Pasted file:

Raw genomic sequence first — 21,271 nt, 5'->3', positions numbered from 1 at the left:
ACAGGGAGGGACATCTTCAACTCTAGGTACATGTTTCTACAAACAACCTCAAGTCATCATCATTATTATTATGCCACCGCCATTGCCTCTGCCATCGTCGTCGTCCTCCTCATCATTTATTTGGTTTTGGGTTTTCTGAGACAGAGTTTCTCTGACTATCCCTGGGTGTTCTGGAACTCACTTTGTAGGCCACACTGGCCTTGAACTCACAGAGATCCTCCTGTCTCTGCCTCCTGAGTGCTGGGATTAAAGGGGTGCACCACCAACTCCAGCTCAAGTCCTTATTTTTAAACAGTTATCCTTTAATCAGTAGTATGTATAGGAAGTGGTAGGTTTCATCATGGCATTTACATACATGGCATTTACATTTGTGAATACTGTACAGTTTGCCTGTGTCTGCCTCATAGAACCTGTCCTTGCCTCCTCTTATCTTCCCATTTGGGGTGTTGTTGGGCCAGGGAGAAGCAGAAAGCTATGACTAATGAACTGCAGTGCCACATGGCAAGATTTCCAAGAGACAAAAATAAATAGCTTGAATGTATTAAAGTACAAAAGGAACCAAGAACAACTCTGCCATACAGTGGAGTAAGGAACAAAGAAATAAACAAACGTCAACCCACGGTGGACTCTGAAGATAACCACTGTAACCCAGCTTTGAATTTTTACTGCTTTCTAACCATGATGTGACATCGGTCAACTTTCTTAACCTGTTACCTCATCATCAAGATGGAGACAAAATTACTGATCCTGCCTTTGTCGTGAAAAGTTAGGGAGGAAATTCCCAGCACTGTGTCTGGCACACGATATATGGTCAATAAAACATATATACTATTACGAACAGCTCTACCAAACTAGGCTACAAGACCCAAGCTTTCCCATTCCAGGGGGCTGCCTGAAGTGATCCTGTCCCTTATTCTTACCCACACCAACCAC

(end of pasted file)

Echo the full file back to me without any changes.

Raw genomic sequence first — 21,271 nt, 5'->3', positions numbered from 1 at the left:
ACAGGGAGGGACATCTTCAACTCTAGGTACATGTTTCTACAAACAACCTCAAGTCATCATCATTATTATTATGCCACCGCCATTGCCTCTGCCATCGTCGTCGTCCTCCTCATCATTTATTTGGTTTTGGGTTTTCTGAGACAGAGTTTCTCTGACTATCCCTGGGTGTTCTGGAACTCACTTTGTAGGCCACACTGGCCTTGAACTCACAGAGATCCTCCTGTCTCTGCCTCCTGAGTGCTGGGATTAAAGGGGTGCACCACCAACTCCAGCTCAAGTCCTTATTTTTAAACAGTTATCCTTTAATCAGTAGTATGTATAGGAAGTGGTAGGTTTCATCATGGCATTTACATACATGGCATTTACATTTGTGAATACTGTACAGTTTGCCTGTGTCTGCCTCATAGAACCTGTCCTTGCCTCCTCTTATCTTCCCATTTGGGGTGTTGTTGGGCCAGGGAGAAGCAGAAAGCTATGACTAATGAACTGCAGTGCCACATGGCAAGATTTCCAAGAGACAAAAATAAATAGCTTGAATGTATTAAAGTACAAAAGGAACCAAGAACAACTCTGCCATACAGTGGAGTAAGGAACAAAGAAATAAACAAACGTCAACCCACGGTGGACTCTGAAGATAACCACTGTAACCCAGCTTTGAATTTTTACTGCTTTCTAACCATGATGTGACATCGGTCAACTTTCTTAACCTGTTACCTCATCATCAAGATGGAGACAAAATTACTGATCCTGCCTTTGTCGTGAAAAGTTAGGGAGGAAATTCCCAGCACTGTGTCTGGCACACGATATATGGTCAATAAAACATATATACTATTACGAACAGCTCTACCAAACTAGGCTACAAGACCCAAGCTTTCCCATTCCAGGGGGCTGCCTGAAGTGATCCTGTCCCTTATTCTTACCCACACCAACCAC